One of my most memorable courses in grad school was with the brilliant Mary Jo Salter, where we devoted the entire semester to the sonnet.  A form that is, I discovered, inexhaustible – we discussed hundreds of the rectangular delights as love letters, rooms, beds, plowed fields, tombstones. In the 800 years since its invention in Italy, any poet worth his or her salt has contributed to the form’s celebrity and possibilities. The poet Terrance Hayes is no exception.

American Sonnets for My Past and Future Assassin is his seventh collection, and in these 70 identically titled poems, he honors the late Wanda Coleman in her imagining of an American sonnet. That is, a sonnet which breaks some classic rules of old-world decorum (Hayes’ are all unrhymed, uniambic-pentametered), but still maintains 14 lines of similar length, a volta (that change, that turn of direction, that surprise you’ve been waiting for), and an urgency in its forced compression and musicality.

How very American is that? In Hayes’ often politically charged sonnets there is, additionally, a swooniness, an eager wooing of the American consciousness:

           Something happens everywhere in this country

           Every day. Someone is praying, someone is prey.

           Probably blindness has a chewed heart

           In its belly, or a gate opening upon another gate.

Hayes has said that he wrote the first of these sonnets the day following the 2016 election. Many are invectives against the president, whom he often refers to as Mister Trumpet. Sometimes his words are high-spirited (Are you not the color of this country’s current threat/ Advisory? And of pompoms at a school whose mascot/ Is the clementine? . . . And of Caligula’s copper-toned/ Jabber-jaw … Pomp & pumpkin pompadour); sometimes they are more damning (You are the color of a sucker punch,/ The mix of flag blood & surprise blurring the eyes, a flare/ Of confusion, a contusion before it swells & darkens). Sometimes his epithets gratify in their balancing of play and rage:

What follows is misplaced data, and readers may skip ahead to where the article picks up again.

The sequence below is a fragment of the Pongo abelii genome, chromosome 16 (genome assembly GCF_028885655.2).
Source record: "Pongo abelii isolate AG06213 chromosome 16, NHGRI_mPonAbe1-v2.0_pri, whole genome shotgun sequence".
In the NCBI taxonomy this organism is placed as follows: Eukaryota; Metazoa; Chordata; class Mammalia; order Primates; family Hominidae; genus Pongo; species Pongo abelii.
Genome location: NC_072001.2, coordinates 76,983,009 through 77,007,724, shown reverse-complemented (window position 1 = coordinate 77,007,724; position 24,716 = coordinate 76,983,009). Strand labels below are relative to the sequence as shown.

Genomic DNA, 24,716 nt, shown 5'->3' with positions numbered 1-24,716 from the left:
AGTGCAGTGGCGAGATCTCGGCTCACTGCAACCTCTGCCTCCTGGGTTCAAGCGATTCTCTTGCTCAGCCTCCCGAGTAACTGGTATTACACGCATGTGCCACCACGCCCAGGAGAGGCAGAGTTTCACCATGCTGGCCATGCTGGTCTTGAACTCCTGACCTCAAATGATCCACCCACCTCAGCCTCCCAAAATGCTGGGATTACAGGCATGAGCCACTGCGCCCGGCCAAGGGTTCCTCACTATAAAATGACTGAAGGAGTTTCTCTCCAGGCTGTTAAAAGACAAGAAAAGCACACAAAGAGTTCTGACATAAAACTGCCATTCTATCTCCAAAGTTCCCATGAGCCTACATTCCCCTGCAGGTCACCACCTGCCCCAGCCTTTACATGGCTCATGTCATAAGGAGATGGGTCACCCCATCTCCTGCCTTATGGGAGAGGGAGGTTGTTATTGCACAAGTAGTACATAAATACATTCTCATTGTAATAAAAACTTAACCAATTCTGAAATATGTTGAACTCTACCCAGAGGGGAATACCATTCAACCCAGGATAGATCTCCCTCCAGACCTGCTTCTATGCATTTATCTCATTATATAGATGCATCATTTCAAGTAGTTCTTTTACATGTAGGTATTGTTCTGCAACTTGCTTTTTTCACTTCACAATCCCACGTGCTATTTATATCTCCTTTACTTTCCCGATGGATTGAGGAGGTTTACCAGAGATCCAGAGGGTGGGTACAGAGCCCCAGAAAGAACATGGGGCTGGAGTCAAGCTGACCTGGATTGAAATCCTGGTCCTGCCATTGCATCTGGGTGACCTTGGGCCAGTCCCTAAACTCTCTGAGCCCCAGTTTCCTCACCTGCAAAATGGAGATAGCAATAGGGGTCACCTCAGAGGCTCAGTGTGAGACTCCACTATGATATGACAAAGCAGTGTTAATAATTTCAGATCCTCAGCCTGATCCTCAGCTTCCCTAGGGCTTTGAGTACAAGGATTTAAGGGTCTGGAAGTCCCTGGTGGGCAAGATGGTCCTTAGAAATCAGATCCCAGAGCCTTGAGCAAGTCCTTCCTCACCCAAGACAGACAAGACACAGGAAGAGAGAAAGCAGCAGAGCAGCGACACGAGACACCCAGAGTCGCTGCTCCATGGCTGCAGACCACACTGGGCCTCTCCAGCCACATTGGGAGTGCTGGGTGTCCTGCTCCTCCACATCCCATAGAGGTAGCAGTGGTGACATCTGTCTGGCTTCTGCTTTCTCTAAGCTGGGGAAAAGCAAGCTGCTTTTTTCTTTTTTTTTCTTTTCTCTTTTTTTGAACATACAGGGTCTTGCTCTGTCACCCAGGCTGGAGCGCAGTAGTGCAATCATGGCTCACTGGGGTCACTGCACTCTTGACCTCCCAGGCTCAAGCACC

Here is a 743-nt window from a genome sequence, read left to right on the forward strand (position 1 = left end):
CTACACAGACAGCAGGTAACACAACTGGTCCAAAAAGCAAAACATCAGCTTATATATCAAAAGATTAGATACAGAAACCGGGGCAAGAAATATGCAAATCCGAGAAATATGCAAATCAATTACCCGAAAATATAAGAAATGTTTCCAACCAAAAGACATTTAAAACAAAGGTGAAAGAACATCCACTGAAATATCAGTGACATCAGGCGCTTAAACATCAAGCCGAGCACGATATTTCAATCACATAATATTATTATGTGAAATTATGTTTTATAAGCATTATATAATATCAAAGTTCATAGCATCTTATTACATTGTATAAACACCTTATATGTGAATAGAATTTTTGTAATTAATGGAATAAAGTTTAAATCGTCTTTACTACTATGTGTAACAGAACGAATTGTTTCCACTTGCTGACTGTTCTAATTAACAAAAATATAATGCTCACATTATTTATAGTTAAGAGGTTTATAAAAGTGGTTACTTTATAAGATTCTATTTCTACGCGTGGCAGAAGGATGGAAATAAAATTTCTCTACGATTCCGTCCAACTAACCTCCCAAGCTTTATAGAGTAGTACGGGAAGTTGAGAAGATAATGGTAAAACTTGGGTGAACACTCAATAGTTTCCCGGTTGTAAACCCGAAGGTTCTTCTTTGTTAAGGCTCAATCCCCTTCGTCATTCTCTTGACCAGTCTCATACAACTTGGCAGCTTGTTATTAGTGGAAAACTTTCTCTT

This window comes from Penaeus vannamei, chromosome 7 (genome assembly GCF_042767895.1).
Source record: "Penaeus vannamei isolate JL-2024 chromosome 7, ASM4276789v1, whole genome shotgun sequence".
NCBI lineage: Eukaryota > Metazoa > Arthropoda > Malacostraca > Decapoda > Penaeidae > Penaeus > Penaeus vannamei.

The umpteenth thump on the rump of a badunkadunk

            Stumps us. The lunk, the chump, the hunk of plunder.

            …

                                                            The umpteenth boast

            Stumps our toe. The umpteenth falsehood stumps

            Our elbows & eyeballs, our Nos, Whoas, wows, woes.

These sonnets are chock full of tongue-in-cheek witticisms and arresting puns. But somehow––and this impresses me tremendously––Hayes avoids any semblance of flippancy or self-aggrandizing acrobatics. He seems paradoxically both gravitas and lightness. In one of my favorites, a curse to an unnamed subject, he brilliantly creates an image-pun from one of America’s great shames. He builds the setting by slowly peppering the first half of the sonnet with references to a bird trapped within a high school gymnasium. Harmless enough. But then, he completes the poem:

             I make you both gym & crow here. As the crow

            You undergo a beautiful catharsis trapped one night

            In the shadows of the gym. As the gym, you feel the crow-

            Shit dropping to your floors is not unlike the stars

            Falling from the pep rally posters on your walls.

            I make you a box of darkness with a bird in its heart.

            Voltas of acoustics, instinct and metaphor. It is not enough

           To love you. It is not enough to want you destroyed.

The collection often paints a picture of a country at war with itself, a country of moral ambiguity, taut with condemnations and celebrations, curses and blessings, rages and contemplations. Subjects range from Confederate statues to Girl Scout cookies, from Dylann Roof to Derek Walcott, from inadequate fathers to tattooed lovers, from the n-word to orchids.

I recommend reading these sonnets in a one sitting. Not only are you are keenly aware of the presence of a great mind, but themes, images, and lines repeat frequently––the book reads like a musical medley. One which, like the sonnet form itself, feels inexhaustible in its delights.

Mela Frye

Mela Frye

Mela Frye is a poet and high school English teacher who lives in Connecticut with her husband and sons. She’s worked at the National Endowment for the Arts, taught at Johns Hopkins University, and bartended at Red Lobster. She once told Ernest Gaines she loved his novel, As I Lay Dying.